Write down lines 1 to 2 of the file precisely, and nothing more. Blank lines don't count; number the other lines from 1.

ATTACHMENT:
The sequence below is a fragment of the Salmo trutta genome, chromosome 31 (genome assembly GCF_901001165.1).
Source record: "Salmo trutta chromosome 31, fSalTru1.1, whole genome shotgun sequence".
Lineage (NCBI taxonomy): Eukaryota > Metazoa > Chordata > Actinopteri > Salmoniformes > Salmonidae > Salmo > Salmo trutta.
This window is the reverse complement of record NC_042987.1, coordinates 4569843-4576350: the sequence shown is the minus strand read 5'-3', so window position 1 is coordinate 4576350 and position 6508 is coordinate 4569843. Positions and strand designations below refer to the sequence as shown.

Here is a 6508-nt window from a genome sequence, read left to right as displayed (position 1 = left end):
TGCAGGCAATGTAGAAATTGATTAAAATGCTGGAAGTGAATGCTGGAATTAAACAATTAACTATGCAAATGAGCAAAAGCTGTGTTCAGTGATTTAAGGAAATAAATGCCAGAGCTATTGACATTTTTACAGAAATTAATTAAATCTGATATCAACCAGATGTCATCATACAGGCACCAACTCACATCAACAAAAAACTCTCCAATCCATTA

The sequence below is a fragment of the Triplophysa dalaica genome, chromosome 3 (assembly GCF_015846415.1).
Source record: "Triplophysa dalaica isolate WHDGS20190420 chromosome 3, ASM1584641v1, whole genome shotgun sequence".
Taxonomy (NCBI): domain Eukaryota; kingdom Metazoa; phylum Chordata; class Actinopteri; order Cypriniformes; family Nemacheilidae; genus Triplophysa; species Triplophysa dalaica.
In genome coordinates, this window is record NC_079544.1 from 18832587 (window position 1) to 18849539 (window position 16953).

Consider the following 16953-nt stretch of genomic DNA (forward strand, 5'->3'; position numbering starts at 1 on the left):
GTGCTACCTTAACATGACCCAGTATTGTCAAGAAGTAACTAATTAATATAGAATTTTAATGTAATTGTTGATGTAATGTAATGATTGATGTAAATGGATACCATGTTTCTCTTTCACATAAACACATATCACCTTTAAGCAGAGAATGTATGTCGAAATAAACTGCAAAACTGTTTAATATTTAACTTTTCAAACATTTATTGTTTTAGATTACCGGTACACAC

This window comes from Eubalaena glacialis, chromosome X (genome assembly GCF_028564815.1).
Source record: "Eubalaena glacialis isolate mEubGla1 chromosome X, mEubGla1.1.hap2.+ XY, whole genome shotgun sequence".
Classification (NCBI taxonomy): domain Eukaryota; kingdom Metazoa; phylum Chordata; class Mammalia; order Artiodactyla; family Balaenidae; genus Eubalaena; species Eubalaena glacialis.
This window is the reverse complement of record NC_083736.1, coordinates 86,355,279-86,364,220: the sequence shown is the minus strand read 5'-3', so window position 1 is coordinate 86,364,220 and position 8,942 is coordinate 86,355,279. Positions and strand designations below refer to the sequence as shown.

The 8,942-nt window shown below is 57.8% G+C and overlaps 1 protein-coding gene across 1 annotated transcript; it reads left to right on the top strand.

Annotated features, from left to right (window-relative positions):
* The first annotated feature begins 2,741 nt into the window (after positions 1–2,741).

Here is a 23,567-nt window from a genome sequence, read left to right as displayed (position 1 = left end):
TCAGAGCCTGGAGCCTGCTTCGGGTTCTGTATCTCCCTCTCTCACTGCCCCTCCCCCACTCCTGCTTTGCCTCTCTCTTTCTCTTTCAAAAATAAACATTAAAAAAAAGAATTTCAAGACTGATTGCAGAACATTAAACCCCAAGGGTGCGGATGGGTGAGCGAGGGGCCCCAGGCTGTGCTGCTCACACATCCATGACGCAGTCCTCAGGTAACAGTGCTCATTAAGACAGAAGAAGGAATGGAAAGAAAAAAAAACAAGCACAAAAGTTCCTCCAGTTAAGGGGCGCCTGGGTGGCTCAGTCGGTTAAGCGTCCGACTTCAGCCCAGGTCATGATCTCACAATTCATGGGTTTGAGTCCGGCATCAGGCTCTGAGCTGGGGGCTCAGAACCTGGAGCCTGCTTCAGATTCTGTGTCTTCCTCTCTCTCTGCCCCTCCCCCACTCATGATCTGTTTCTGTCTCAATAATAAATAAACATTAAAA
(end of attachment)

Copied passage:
The sequence below is a fragment of the Salmo trutta genome, chromosome 31 (genome assembly GCF_901001165.1).
Source record: "Salmo trutta chromosome 31, fSalTru1.1, whole genome shotgun sequence".